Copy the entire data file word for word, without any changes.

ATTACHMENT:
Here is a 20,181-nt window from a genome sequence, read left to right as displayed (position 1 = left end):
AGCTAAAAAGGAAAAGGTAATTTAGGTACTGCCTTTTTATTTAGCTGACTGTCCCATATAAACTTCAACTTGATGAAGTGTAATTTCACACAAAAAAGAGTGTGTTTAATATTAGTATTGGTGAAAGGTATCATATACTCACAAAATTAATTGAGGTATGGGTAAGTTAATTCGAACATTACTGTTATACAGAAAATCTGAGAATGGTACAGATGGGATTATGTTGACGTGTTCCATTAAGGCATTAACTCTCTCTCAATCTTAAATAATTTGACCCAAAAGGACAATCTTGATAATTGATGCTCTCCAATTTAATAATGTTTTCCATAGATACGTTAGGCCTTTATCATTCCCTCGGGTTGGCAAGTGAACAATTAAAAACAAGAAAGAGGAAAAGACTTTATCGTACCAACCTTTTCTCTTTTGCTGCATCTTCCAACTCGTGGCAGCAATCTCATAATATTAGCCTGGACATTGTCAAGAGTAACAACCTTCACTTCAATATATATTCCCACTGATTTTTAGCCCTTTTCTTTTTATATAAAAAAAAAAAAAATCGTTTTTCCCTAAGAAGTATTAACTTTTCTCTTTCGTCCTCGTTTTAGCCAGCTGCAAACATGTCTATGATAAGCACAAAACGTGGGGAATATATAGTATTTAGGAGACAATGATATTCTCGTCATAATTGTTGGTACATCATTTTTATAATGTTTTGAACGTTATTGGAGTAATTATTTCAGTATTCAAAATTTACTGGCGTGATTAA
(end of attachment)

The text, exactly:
Here is a 20,181-nt window from a genome sequence, read left to right as displayed (position 1 = left end):
AGCTAAAAAGGAAAAGGTAATTTAGGTACTGCCTTTTTATTTAGCTGACTGTCCCATATAAACTTCAACTTGATGAAGTGTAATTTCACACAAAAAAGAGTGTGTTTAATATTAGTATTGGTGAAAGGTATCATATACTCACAAAATTAATTGAGGTATGGGTAAGTTAATTCGAACATTACTGTTATACAGAAAATCTGAGAATGGTACAGATGGGATTATGTTGACGTGTTCCATTAAGGCATTAACTCTCTCTCAATCTTAAATAATTTGACCCAAAAGGACAATCTTGATAATTGATGCTCTCCAATTTAATAATGTTTTCCATAGATACGTTAGGCCTTTATCATTCCCTCGGGTTGGCAAGTGAACAATTAAAAACAAGAAAGAGGAAAAGACTTTATCGTACCAACCTTTTCTCTTTTGCTGCATCTTCCAACTCGTGGCAGCAATCTCATAATATTAGCCTGGACATTGTCAAGAGTAACAACCTTCACTTCAATATATATTCCCACTGATTTTTAGCCCTTTTCTTTTTATATAAAAAAAAAAAAAATCGTTTTTCCCTAAGAAGTATTAACTTTTCTCTTTCGTCCTCGTTTTAGCCAGCTGCAAACATGTCTATGATAAGCACAAAACGTGGGGAATATATAGTATTTAGGAGACAATGATATTCTCGTCATAATTGTTGGTACATCATTTTTATAATGTTTTGAACGTTATTGGAGTAATTATTTCAGTATTCAAAATTTACTGGCGTGATTAA